Imagine stepping on to the pitch with the likes of John Barnes, Chris Waddle and Pep Guardiola all shooting in the same direction. Alex Lawson caught up with the charity making that a reality in the name of diabetes research
We’ve all had the dream. Some of us have it twice daily. The ball is lofted in from the halfway line, it comes over your shoulder dropping sweetly on your boot before you volley it into the back of the net. You wheel away in front of the Kop/Shed End/North Bank celebrating by punching the air in front of your elated fans. Football Aid is making this dream happen.
The charity was founded in 2000 by Scottish businessman Craig Paterson as a means of raising money to find a cure for diabetes – a condition his son was diagnosed with at the age of 10. Although a fan himself, he had always been astonished at how much people were prepared to spend on football memorabilia, and he wondered how much they’d pay to live the dream of scoring a goal at Ibrox, Parkhead or Old Trafford.
The concept of Football Aid was born – the experience of a lifetime giving football fans the chance to step into the boots of their heroes and play for their club or country at famous grounds.
Wholly-owned by parent charity Field of Dreams, Football Aid is endorsed and supported by The Scottish FA, The Premier League, The Scottish Premier League, The Football League, The PFA and The League Managers Association using a unique model whereby its board distribute funds equally between projects it selects and participating clubs’ registered charities.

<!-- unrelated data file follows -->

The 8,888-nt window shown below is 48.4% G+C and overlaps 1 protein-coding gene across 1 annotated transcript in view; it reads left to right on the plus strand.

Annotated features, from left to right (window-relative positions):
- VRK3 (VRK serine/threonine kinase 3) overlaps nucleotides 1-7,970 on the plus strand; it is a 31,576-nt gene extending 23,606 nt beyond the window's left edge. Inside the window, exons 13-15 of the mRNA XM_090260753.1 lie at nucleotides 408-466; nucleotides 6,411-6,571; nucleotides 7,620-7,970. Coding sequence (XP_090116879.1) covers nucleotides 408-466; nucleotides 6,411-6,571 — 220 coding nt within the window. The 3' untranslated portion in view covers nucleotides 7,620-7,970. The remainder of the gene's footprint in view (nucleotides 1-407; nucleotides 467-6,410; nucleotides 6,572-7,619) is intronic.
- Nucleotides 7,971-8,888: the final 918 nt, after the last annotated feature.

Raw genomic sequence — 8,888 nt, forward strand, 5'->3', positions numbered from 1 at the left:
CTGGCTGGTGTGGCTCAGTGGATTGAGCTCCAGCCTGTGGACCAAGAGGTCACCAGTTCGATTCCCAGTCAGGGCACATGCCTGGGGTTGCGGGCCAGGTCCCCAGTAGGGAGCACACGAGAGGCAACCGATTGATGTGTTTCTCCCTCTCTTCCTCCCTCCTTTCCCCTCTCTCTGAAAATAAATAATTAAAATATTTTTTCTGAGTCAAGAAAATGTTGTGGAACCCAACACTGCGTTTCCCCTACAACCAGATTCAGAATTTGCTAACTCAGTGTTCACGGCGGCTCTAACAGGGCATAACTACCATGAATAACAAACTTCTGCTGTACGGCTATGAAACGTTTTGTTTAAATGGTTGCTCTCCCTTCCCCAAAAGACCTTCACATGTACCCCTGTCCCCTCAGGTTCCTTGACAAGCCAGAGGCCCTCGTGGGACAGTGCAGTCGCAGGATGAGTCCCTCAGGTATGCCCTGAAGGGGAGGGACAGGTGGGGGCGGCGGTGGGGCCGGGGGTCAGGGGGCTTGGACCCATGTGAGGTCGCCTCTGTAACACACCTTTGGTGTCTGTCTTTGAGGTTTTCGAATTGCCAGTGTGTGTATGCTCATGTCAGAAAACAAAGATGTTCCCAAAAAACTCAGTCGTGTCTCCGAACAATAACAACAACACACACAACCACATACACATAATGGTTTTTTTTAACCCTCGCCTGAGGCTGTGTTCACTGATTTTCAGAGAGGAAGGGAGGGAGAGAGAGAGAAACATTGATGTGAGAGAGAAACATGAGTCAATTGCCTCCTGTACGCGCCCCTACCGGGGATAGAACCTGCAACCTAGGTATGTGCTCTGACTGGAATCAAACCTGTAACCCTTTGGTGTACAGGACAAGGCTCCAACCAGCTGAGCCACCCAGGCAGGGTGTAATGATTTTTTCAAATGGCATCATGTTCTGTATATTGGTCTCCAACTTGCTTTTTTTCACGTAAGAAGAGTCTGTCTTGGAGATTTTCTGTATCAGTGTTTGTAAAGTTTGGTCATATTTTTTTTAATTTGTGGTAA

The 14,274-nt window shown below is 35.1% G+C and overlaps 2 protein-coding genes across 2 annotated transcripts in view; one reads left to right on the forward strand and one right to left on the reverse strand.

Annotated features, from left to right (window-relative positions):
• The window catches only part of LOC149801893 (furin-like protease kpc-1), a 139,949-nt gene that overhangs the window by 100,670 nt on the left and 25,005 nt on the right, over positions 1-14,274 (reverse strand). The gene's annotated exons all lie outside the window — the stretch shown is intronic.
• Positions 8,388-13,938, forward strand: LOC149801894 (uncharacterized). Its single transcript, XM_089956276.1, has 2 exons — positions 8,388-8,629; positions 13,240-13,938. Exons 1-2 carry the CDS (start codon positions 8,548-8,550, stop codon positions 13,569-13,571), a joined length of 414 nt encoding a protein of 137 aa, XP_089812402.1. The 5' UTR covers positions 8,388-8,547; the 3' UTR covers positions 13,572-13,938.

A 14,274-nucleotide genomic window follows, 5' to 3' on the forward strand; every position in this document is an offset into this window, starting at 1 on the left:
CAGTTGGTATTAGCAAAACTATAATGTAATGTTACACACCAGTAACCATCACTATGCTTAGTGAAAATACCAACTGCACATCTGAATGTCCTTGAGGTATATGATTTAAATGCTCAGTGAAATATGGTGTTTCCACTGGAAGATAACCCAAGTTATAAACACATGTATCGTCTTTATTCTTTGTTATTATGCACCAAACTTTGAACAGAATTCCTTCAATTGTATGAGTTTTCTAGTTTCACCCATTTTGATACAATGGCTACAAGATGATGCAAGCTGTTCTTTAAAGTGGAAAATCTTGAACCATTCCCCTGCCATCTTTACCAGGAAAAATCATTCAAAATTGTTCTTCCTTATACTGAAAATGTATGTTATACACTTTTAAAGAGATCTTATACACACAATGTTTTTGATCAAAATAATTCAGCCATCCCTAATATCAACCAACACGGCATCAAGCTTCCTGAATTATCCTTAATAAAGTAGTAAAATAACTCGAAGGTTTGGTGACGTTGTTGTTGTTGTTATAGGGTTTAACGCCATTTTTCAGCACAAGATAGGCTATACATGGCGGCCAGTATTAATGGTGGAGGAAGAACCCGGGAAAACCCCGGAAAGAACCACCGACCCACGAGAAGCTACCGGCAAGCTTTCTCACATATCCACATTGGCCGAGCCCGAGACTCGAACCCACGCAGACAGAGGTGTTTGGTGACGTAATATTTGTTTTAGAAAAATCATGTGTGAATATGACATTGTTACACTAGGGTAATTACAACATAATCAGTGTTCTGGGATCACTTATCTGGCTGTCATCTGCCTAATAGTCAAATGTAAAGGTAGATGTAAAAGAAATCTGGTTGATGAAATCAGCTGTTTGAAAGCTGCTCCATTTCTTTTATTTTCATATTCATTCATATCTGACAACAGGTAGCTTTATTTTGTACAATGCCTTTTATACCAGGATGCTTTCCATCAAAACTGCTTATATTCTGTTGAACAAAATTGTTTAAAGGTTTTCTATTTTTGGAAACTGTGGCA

Over £1.7million has been paid out or designated as payable to charities in the 11 years since Field of Dreams was established.
Chief executive David Dale said: “Our events provide an opportunity for the fans to immerse themselves in the ultimate experience by gracing the hallowed turf of the club they support.”
The charity has extended this to include training masterclasses at clubs’ training grounds, celebrity matches, international matches and gala dinners. The events have taken them from Hillsborough to the Nou Camp and the charity hosted its first Festival of Football in Jersey in 2007 and is planning further events in the future.
Participants in the events are treated to the full international star experience – pulling on a personalised shirt, jogging down the tunnel, sweating it out for 90 minutes and even being interviewed before the post-match award presentation.
But making this happen is far from simple. Along with a monumental amount of organisation, Football Aid relies on a strong core of loyal supporters and is tackling the tricky issue of marketing.
“Exposure for our organisation is also a challenge as we do not rely on a specific Marketing/PR budget to achieve this,” David added. “However, with our continued efforts with social media and the excellent response and support we receive from ‘word of mouth’ we will hope to grow our network of participants.”
Dale sees the marketplace for celebrity charity matches already becoming crowded and the charity is having to work hard to maintain its point of difference through being well-connected.
He is working on a ten year strategy for the organisation which will see a further focus on international work and festivals. He added: “We will be looking at taking Football Aid to European clubs, and we are already in process of looking at the overall strategy and delivery of this opportunity.
“It is our aim to continue to provide an unrivalled ‘Live The Dream’ experience for the lifeblood of the game – the supporters, and in turn raise funds charity.”
Tags: Community Matters, Field of Dreams, Football Aid, John Barnes, Pep Guardiola